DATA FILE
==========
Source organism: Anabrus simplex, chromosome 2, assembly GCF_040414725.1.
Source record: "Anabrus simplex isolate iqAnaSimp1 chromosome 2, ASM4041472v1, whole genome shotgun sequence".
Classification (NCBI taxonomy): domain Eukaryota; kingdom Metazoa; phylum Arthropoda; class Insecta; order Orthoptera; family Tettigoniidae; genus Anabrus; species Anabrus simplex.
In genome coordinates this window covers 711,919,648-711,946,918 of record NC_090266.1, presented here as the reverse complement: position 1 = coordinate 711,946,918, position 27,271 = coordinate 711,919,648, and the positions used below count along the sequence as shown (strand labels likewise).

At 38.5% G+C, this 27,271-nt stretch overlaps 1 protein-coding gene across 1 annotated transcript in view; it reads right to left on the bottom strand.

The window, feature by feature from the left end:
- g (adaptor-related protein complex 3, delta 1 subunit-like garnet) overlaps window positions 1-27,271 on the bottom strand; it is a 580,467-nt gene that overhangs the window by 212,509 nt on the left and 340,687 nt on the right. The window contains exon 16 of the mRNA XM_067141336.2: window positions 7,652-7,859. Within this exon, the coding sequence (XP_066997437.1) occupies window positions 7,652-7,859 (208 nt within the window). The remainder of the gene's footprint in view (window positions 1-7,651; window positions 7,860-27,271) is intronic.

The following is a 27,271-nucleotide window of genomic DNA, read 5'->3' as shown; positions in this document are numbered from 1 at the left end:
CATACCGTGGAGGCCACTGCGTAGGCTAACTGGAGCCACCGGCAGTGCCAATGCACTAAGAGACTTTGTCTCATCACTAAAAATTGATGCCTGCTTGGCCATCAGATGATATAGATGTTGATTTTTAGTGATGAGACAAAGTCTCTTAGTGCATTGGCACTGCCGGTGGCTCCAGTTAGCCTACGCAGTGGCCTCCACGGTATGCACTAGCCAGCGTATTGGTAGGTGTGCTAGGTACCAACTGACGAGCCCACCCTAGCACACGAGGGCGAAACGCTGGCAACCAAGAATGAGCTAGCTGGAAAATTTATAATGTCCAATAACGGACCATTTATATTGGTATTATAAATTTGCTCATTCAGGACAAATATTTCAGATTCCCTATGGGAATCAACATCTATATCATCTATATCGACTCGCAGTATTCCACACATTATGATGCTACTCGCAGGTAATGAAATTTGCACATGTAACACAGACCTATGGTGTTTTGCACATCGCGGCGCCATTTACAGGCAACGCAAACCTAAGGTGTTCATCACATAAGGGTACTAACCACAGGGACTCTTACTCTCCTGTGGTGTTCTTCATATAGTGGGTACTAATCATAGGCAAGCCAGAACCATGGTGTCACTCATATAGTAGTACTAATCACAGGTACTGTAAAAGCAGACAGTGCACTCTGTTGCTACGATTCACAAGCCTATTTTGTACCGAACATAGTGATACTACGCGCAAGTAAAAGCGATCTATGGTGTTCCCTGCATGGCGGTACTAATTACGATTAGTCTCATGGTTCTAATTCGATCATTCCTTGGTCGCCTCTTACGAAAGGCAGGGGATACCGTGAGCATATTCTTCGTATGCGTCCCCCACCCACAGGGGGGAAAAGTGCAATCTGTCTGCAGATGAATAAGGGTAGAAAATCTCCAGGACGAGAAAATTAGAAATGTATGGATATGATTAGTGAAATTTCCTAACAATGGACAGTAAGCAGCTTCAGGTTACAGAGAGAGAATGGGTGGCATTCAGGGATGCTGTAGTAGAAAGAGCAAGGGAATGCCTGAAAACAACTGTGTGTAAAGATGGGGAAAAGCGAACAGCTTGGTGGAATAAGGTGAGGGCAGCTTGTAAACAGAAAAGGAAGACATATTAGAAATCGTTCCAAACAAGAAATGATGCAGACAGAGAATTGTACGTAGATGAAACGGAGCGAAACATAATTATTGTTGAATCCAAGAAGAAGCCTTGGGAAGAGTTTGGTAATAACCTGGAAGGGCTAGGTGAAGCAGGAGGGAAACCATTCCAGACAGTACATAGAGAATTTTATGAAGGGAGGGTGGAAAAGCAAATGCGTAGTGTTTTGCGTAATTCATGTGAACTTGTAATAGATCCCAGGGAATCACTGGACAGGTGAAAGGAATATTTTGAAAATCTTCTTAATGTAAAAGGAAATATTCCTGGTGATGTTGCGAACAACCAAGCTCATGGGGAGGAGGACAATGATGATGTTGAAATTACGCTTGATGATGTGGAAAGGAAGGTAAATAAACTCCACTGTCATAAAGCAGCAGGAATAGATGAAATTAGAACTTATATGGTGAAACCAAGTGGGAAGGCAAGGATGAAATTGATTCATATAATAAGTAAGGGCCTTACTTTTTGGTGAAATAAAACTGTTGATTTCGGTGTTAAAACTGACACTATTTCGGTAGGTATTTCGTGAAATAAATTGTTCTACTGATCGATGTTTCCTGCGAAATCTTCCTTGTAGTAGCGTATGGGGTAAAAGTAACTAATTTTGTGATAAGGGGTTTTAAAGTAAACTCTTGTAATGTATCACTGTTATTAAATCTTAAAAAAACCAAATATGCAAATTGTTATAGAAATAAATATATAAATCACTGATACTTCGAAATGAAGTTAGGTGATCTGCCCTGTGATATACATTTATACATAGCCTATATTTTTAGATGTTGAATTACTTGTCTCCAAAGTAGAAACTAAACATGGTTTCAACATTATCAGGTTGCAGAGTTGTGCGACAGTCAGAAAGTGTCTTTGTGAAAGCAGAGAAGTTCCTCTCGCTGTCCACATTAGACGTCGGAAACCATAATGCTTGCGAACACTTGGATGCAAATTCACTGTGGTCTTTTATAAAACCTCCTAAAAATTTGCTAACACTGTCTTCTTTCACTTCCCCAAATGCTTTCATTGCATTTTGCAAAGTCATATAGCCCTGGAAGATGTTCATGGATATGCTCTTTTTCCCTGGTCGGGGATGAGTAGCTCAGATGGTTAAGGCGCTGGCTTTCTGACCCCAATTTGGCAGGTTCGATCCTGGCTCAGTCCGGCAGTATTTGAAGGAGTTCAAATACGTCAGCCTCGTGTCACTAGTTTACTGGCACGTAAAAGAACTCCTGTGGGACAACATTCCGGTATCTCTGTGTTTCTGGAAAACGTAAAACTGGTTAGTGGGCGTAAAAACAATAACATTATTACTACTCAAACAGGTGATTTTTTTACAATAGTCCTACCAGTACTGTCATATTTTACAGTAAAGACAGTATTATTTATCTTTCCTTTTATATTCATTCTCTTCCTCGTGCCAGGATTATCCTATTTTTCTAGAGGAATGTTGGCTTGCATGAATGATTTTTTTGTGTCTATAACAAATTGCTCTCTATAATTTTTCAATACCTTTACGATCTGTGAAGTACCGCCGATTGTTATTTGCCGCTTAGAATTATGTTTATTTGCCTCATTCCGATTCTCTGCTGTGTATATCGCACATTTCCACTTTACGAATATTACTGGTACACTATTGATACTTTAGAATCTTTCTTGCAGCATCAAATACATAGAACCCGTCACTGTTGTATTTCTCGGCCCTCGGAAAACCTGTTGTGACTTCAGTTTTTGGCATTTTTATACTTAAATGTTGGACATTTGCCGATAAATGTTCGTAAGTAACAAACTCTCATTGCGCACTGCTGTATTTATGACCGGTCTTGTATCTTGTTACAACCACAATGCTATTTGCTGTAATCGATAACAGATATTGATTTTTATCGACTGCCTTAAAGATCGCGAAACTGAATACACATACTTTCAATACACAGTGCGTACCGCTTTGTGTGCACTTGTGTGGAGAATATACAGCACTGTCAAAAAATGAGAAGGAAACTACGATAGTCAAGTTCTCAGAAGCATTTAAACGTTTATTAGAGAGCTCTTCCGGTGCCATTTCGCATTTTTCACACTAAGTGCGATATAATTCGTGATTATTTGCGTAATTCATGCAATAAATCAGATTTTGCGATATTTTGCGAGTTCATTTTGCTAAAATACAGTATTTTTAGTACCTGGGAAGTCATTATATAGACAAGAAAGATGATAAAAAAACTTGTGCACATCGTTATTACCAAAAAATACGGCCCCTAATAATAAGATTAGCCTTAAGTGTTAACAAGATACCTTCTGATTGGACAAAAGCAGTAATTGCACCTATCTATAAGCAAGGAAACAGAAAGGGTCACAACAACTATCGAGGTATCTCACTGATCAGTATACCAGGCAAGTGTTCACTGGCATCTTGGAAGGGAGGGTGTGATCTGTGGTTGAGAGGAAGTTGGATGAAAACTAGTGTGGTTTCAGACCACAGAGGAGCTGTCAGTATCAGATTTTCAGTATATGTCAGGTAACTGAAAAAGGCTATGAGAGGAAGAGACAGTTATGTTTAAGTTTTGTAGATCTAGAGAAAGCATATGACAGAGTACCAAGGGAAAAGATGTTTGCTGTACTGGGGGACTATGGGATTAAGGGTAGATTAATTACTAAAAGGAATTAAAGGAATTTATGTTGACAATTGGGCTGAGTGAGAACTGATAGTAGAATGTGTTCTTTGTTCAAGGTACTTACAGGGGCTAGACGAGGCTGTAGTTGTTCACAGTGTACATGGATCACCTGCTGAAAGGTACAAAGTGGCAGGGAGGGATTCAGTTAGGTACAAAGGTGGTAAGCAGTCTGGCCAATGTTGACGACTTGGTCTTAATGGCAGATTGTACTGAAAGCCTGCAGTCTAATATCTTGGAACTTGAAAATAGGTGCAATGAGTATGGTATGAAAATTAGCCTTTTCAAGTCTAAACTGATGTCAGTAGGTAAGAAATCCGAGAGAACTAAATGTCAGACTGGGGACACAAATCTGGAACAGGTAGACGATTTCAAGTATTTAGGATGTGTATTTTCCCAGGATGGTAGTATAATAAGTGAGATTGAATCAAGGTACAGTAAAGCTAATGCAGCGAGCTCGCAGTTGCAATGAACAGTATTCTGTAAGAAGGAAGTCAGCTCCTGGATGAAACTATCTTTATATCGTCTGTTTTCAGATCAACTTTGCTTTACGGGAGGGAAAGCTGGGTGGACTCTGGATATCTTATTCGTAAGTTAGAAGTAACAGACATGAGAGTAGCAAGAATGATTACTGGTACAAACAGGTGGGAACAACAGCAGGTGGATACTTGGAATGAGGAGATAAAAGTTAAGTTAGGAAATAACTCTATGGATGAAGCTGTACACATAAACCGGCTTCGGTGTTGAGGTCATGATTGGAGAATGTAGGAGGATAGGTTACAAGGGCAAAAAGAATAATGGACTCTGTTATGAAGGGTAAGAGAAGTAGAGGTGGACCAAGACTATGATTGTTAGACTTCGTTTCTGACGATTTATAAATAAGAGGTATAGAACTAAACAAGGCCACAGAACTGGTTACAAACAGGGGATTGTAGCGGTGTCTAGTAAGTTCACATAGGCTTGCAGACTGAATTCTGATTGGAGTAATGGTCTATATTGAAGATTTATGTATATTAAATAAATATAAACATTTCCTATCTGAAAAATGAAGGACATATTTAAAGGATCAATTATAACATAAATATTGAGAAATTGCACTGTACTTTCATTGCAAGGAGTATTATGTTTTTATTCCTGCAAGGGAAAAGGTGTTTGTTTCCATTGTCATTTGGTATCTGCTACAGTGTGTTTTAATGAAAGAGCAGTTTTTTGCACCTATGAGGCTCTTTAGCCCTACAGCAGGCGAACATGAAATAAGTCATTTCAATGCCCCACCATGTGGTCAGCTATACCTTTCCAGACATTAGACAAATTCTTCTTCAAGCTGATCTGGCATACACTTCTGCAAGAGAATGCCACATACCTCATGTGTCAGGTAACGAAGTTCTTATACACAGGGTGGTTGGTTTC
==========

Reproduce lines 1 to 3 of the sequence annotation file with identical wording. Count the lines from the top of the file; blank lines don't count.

Source organism: Anabrus simplex, chromosome 2, assembly GCF_040414725.1.
Source record: "Anabrus simplex isolate iqAnaSimp1 chromosome 2, ASM4041472v1, whole genome shotgun sequence".
Classification (NCBI taxonomy): domain Eukaryota; kingdom Metazoa; phylum Arthropoda; class Insecta; order Orthoptera; family Tettigoniidae; genus Anabrus; species Anabrus simplex.